Faster

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I’m going to explain what “Faster” is about, so pay attention and try to keep up. It’s about a man who gets out of prison and goes around killing the people responsible for putting him there. The end.

If it seems like I have glossed over some of the nuance, believe me, I have not. If anything, it’s less complex than I’m making it sound. And there’s nothing wrong with a movie being simple and to-the-point, even ludicrous — but shouldn’t a ludicrous movie about revenge and bloodlust be more fun than this?

The ex-con with the murderous agenda is identified only as Driver. He is played by Dwayne Johnson, who does not seem as excited to have escaped Disney’s family-friendly clutches as he ought to be. Driver helped a group of criminals, including his half-brother, pull off a Bakersfield bank heist a decade ago. (Driver drove the getaway car, duh.) Someone ratted them out, though, leading to Driver’s incarceration and everyone else’s death. The minute Driver gets out of prison — I mean the very minute — he heads to a wrecking yard, where a classic car, a gun, and a print-out of Google Map directions are waiting for him. He’s got killin’ to do!

Driver is brazen about his work. He does not seem to fear being caught. He’ll walk into an office and shoot a guy in broad daylight. He’s hardcore like that. (The prison warden, played by Tom Berenger, identified this trait in Driver: “It’s as if you were born to the darkness in this place.”) Driver’s activity draws the attention of the police, including a clean-cut homicide detective named Cicero (Carla Gugino) and a washed-up junkie detective only identified as Cop (the always-lively Billy Bob Thornton). In case you were wondering, Cop is a couple weeks away from retirement.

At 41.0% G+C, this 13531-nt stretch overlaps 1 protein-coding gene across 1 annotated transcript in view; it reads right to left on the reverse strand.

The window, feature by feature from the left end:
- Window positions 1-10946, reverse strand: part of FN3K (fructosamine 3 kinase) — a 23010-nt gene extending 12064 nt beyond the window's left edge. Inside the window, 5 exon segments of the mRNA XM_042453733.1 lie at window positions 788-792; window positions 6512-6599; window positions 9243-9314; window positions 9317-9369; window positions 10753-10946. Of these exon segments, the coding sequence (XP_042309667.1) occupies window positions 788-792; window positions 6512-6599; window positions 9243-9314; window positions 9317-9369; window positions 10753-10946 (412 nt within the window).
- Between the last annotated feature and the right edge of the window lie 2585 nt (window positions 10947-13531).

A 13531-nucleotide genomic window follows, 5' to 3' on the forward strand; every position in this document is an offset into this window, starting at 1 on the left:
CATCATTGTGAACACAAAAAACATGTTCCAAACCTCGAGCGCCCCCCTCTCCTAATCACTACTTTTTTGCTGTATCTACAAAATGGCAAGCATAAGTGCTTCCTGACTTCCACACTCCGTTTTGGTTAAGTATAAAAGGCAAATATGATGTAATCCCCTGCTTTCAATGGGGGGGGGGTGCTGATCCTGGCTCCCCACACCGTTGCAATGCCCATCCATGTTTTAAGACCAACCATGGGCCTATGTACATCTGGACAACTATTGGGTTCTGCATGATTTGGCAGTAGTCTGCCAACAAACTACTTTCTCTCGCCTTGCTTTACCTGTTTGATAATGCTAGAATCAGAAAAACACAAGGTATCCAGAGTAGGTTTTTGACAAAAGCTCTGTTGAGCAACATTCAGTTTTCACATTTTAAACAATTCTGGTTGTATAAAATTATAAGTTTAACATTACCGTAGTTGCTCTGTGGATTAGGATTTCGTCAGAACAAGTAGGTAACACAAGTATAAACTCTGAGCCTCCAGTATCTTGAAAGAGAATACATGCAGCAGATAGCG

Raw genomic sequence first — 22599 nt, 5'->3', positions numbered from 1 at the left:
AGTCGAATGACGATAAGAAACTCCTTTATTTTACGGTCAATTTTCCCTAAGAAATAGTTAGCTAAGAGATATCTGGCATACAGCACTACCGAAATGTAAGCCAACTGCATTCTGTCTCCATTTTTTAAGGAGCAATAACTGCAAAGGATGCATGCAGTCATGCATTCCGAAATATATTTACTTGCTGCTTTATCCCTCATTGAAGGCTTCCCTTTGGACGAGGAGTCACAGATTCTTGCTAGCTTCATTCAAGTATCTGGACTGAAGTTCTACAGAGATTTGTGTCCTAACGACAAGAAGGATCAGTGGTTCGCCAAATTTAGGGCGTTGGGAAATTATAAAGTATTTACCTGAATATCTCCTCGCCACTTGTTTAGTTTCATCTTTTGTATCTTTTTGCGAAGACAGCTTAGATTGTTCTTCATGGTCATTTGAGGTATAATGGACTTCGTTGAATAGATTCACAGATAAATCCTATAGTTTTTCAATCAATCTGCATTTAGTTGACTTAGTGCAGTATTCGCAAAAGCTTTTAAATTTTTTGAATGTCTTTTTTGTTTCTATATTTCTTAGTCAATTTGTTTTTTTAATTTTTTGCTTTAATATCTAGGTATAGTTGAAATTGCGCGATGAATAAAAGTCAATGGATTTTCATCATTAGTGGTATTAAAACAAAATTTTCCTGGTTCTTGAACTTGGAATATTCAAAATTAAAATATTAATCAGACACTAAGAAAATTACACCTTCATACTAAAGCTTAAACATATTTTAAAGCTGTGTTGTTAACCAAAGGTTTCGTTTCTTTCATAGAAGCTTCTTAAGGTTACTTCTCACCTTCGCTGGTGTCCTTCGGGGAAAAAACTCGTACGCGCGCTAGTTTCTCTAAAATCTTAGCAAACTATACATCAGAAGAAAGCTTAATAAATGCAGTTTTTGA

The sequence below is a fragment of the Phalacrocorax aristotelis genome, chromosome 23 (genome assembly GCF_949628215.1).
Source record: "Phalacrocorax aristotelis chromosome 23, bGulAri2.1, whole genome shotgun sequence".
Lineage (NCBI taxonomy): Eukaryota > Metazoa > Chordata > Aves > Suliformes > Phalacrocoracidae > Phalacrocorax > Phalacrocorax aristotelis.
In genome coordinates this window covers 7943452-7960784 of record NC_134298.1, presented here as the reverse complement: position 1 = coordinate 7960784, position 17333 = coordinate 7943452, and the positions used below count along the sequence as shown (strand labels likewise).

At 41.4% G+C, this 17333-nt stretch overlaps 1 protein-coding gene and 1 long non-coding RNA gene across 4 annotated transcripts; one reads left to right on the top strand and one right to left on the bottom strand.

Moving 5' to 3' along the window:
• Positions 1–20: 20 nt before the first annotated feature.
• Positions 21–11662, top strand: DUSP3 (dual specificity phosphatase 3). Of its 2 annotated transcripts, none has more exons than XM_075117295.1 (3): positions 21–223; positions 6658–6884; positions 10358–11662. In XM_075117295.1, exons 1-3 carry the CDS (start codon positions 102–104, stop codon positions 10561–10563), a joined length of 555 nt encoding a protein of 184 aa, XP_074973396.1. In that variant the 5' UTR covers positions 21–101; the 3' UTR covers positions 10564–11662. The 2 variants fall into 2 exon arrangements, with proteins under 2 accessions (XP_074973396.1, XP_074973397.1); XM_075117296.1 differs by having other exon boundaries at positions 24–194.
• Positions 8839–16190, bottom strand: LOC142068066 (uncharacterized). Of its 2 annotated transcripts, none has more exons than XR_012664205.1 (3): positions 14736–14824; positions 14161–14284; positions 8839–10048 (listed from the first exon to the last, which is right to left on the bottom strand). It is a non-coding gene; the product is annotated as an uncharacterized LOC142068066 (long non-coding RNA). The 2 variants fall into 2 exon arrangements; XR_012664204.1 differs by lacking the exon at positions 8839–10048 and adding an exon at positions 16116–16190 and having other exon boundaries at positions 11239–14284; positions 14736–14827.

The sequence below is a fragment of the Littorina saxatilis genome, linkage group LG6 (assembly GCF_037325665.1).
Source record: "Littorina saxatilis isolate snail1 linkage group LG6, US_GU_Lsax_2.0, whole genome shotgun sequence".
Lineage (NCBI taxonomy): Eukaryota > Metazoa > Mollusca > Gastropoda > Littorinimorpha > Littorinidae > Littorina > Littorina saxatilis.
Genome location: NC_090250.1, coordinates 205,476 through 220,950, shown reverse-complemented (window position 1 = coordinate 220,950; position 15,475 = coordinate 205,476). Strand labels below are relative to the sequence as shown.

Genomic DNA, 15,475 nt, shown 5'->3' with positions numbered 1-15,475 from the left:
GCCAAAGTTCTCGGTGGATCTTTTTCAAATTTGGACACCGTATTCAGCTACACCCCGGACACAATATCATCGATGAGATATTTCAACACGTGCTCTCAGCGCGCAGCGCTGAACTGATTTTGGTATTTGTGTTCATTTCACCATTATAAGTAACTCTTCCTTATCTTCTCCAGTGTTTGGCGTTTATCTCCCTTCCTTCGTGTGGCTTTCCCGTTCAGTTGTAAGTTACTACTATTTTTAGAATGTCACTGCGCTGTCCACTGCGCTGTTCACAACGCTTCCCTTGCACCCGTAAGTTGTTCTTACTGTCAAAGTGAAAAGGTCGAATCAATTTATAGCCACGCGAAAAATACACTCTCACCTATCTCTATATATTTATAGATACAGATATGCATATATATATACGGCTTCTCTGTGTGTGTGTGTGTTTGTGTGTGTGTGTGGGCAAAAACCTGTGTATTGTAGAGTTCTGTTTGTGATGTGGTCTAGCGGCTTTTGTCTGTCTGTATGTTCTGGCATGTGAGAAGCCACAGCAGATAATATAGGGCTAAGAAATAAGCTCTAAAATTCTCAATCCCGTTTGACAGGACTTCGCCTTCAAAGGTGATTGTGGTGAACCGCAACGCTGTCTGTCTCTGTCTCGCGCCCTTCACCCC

We are also introduced to Killer (Oliver Jackson-Cohen), an assassin hired by one of Driver’s targets to prevent Driver from finishing his to-do list. Killer is a millionaire, a software developer, a yoga enthusiast, and a thrill-seeker. Referring to the yoga position, Killer’s girlfriend (Maggie Grace) says, “Sometimes I’m afraid a real ‘corpse pose’ is the only thing that’s going to satisfy you.” Photos show that Killer couldn’t walk when he was a child, and scars on his legs indicate major surgery. Does any of this matter? Not a bit. But the movie seems intent on making sure we know it anyway. I wonder if there’s a half-hour of deleted scenes that flesh out all these backstories.

I have made allusions to the goofy dialogue, courtesy of screenwriters Tony Gayton (“The Salton Sea,” “Murder by Numbers”) and Joe Gayton (“Uncommon Valor”). Would that the film were aware of its goofiness, even a little! What should be a brainless but entertaining shoot-em-up flick is, in the hands of director George Tillman Jr. (“Men of Honor”), just moody and bleak. Dwayne Johnson tamps down his considerable charisma and makes Driver a blank slate. This character is supposed to be calculating and cool, but he isn’t. He’s boring. It’s great to have The Rock doing action movies again, but not if they’re going to be forgettable misfires like this.

C- (1 hr., 35 min.; R, some very strong violence, moderate profanity.)

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